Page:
Why are government agencies so concerned about citizens’ money and property holdings? Why do individuals and companies not have banking privacy and bank secrecy if they so desire it?
The reason the U.S. government monitors citizens’ bank accounts through their agents (banks) and keeps tabs on their property is because human collateral is all that backs the dollars in circulation. Banking privacy is a privacy right-as in constitutional right, and a God-given right. But, unless your government knows that the human taxpayers will pay income taxes, the ponzi scheme that is the Central Bank of the United States will come crashing down. So, citizens rights are taken and they have no bank secrecy, no financial privacy as the government agents (banks) steal these rights, share it with those who subscribe to data banks where customers’ banking information is kept, and all citizens who don’t know better, never question the system, and remain ignorant about how the money system works.
Centuries ago, Gold was hoarded as a store of value and used for trading for goods and services. Storage was sought by owners of Gold and the Goldsmiths who stored the precious metal issued paper reciepts to the owners. It was an easy system to tabulate. Receipts valued and marked based on the amount of Gold in storage. Easy, convenient, and fair acccounting practices.
What is money? Money is a receipt, a means of exchange based on property (currency) having value. In order to have value, intrinsic value must be established and there must be agreement in the market place. Commodities or property must be the real store of value in order for money (receipts) to be believed in. Thus, it matters not whether the store of value backing the receipts are oil in storage, rice and beans in the warehouse, Gold in the vault, rare shells, buckskins, or ivory. The concept of money remains the same; assets have to back the monetary receipts being exchanged to give this money credibility and to give those holding it confidence that its stability will remain constant-with acceptable valuation changes as per market place perception of the money, of course.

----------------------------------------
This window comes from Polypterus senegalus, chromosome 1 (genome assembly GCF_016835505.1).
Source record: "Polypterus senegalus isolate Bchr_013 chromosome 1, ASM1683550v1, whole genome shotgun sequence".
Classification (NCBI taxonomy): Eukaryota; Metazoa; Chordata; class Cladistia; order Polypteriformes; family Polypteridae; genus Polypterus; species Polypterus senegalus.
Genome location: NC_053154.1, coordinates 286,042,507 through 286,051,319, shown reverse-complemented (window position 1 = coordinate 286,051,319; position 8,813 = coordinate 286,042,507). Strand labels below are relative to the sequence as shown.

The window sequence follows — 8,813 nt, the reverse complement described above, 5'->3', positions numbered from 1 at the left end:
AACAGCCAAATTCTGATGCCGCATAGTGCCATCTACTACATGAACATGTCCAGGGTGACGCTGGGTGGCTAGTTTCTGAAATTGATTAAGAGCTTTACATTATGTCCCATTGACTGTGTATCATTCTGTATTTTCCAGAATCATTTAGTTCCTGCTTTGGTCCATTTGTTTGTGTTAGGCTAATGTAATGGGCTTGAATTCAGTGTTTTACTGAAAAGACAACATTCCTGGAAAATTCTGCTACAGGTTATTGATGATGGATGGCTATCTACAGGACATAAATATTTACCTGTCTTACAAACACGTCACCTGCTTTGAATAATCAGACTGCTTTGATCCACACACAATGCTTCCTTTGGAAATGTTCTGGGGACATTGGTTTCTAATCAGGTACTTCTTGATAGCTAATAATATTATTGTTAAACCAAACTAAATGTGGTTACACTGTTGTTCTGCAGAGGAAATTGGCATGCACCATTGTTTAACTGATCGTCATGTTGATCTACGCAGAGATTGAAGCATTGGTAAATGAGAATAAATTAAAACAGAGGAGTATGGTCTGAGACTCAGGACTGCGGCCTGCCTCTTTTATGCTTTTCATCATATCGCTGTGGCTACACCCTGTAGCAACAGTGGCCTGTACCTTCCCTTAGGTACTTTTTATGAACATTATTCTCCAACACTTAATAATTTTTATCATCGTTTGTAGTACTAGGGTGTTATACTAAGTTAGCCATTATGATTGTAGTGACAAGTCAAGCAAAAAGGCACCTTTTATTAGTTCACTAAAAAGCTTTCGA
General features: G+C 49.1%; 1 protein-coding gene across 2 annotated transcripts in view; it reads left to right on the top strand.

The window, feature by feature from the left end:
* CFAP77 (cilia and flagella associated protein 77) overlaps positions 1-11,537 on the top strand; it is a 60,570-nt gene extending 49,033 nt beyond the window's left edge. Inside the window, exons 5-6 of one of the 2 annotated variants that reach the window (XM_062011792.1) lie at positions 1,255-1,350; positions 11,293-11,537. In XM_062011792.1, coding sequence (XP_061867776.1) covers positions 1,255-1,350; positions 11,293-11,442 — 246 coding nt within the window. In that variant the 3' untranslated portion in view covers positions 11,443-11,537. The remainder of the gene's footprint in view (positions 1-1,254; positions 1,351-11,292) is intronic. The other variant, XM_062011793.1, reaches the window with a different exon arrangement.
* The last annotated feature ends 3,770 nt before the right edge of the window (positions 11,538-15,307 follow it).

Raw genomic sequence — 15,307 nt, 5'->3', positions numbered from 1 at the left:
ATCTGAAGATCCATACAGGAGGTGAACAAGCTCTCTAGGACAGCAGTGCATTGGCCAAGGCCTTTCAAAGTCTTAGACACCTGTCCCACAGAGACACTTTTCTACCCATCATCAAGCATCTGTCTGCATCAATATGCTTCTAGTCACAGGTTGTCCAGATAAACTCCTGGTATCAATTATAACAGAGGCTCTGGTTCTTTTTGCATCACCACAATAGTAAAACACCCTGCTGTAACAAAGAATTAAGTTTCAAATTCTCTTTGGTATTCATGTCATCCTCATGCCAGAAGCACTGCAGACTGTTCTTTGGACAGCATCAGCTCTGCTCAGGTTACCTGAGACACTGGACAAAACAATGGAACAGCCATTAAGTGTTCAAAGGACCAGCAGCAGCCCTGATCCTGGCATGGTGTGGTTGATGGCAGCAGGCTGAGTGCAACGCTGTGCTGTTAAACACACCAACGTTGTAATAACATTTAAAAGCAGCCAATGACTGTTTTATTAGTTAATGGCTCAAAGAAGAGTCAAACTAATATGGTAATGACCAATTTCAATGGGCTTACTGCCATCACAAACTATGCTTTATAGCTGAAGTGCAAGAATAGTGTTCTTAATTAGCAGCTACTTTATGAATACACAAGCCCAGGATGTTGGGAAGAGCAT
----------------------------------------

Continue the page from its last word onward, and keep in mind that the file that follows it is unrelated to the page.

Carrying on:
Do you understand your money? Did you know that U.S. dollars are created as debt? Know anything about the Federal Reserve? Once I interviewed ten bankers, some with thirty years of banking experiences, and not one could provide an accurate definition of the Federal Reserve. In fact, the Fed, they all believed, is a part of the Federal government. It is called, “the Fed,” isn’t it? So, how can it not be a part of the government? Because the name, “Federal Reserve System” was planned as a name for the U.S. Central bank to delibertly deceive you.
The Federal Reserve System was planned by agents for the most wealthy men in the world in 1910 in an obscure place called Jekyll Island, Georgia. Three years later, the Federal Reserve Act was passed and the Fed, a private corporation, as per a contract with the U.S. Treasury, became responsible for regulating monetary policy in the United States of America.
Two reference books on the Federal Reserve System that I recommend are:
1. Secrets of The Federal Reserve by Eustace Mullins
2. The Creature From Jekyll Island by G. Edward Griffin
How does the Fed create money? They print it without any confidence-building assets backing it. That’s right, the private corporation, the Federal Reserve, prints money out of thin air. Sound unbelievable? It gets worse. Once they print it-or issue it in digital credits, they loan it back to the U.S. government and banks at interest.
The Federal Reserve System is the heart of the banking system. All banks in operation borrow from the Fed-the ones who create money they don’t have, and then “loan” it to U.S. banks. Now, of course, such a farse, a bastardized monetary system such as that will only stand for some time-it’s gone 97 years so far. You see, the market is very smart. It doesn’t matter if that market is for Stocks, Bonds, Gold, Silver, Soybeans, Rice, Wheat, Cattle, Houses, or Land, the market (people and facts) know what properties are worth at any given time based on what buyers are willing to pay sellers for that property.
Guess what has happened to your U.S. dollars over time? They have gone down in value, of course-in the currency markets and in the shopping markets-manifested by your loss of purchasing power to buy, or not having the ability to buy what dollars used to be exchanged for in like goods and services. That’s the result of printing money irresponsibly-without assets backing the money receipts; devaluation and a loss of the ability to purchase goods and services at the same rate over time.
Commonly called, “inflation,” the loss of purchasing power is an unnatural market condition. The reason devaluation, not inflation occurs and money loses value is because money is in oversupply-the result of adding more dollars dilutes their value, and the lack of scarcity causes the dollars to be worth less. And eventually, worthless.